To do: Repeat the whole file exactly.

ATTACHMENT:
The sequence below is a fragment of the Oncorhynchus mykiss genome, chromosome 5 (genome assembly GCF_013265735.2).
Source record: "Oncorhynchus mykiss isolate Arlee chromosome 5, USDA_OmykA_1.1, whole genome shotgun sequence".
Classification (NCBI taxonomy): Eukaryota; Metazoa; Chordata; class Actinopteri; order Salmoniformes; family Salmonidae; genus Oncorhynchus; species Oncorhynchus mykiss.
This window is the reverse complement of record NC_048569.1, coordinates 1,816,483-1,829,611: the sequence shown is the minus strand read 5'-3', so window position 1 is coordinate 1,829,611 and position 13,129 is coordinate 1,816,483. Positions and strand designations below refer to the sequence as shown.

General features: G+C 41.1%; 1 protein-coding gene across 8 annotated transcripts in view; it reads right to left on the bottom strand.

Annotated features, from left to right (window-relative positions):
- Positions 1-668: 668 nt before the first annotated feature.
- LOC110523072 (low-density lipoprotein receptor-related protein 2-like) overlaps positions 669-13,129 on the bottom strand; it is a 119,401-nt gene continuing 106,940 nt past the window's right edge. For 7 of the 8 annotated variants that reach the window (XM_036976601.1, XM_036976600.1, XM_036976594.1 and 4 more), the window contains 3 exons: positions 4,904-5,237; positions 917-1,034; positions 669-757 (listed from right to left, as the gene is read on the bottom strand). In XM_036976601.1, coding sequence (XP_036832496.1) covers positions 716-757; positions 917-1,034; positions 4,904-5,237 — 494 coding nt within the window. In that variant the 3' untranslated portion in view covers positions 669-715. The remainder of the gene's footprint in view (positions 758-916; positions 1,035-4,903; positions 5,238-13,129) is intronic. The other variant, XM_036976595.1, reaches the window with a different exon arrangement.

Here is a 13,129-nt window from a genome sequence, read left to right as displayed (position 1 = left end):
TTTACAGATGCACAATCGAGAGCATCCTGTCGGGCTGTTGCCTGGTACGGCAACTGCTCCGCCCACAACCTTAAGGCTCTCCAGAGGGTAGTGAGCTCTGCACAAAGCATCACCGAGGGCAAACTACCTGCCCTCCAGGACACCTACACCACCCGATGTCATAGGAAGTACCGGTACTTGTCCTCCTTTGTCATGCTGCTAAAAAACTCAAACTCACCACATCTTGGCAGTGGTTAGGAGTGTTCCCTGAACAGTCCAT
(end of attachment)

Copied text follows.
The sequence below is a fragment of the Oncorhynchus mykiss genome, chromosome 5 (genome assembly GCF_013265735.2).
Source record: "Oncorhynchus mykiss isolate Arlee chromosome 5, USDA_OmykA_1.1, whole genome shotgun sequence".
Classification (NCBI taxonomy): Eukaryota; Metazoa; Chordata; class Actinopteri; order Salmoniformes; family Salmonidae; genus Oncorhynchus; species Oncorhynchus mykiss.
This window is the reverse complement of record NC_048569.1, coordinates 1,816,483-1,829,611: the sequence shown is the minus strand read 5'-3', so window position 1 is coordinate 1,829,611 and position 13,129 is coordinate 1,816,483. Positions and strand designations below refer to the sequence as shown.

General features: G+C 41.1%; 1 protein-coding gene across 8 annotated transcripts in view; it reads right to left on the bottom strand.

Annotated features, from left to right (window-relative positions):
- Positions 1-668: 668 nt before the first annotated feature.
- LOC110523072 (low-density lipoprotein receptor-related protein 2-like) overlaps positions 669-13,129 on the bottom strand; it is a 119,401-nt gene continuing 106,940 nt past the window's right edge. For 7 of the 8 annotated variants that reach the window (XM_036976601.1, XM_036976600.1, XM_036976594.1 and 4 more), the window contains 3 exons: positions 4,904-5,237; positions 917-1,034; positions 669-757 (listed from right to left, as the gene is read on the bottom strand). In XM_036976601.1, coding sequence (XP_036832496.1) covers positions 716-757; positions 917-1,034; positions 4,904-5,237 — 494 coding nt within the window. In that variant the 3' untranslated portion in view covers positions 669-715. The remainder of the gene's footprint in view (positions 758-916; positions 1,035-4,903; positions 5,238-13,129) is intronic. The other variant, XM_036976595.1, reaches the window with a different exon arrangement.

Here is a 13,129-nt window from a genome sequence, read left to right as displayed (position 1 = left end):
TTTACAGATGCACAATCGAGAGCATCCTGTCGGGCTGTTGCCTGGTACGGCAACTGCTCCGCCCACAACCTTAAGGCTCTCCAGAGGGTAGTGAGCTCTGCACAAAGCATCACCGAGGGCAAACTACCTGCCCTCCAGGACACCTACACCACCCGATGTCATAGGAAGTACCGGTACTTGTCCTCCTTTGTCATGCTGCTAAAAAACTCAAACTCACCACATCTTGGCAGTGGTTAGGAGTGTTCCCTGAACAGTCCAT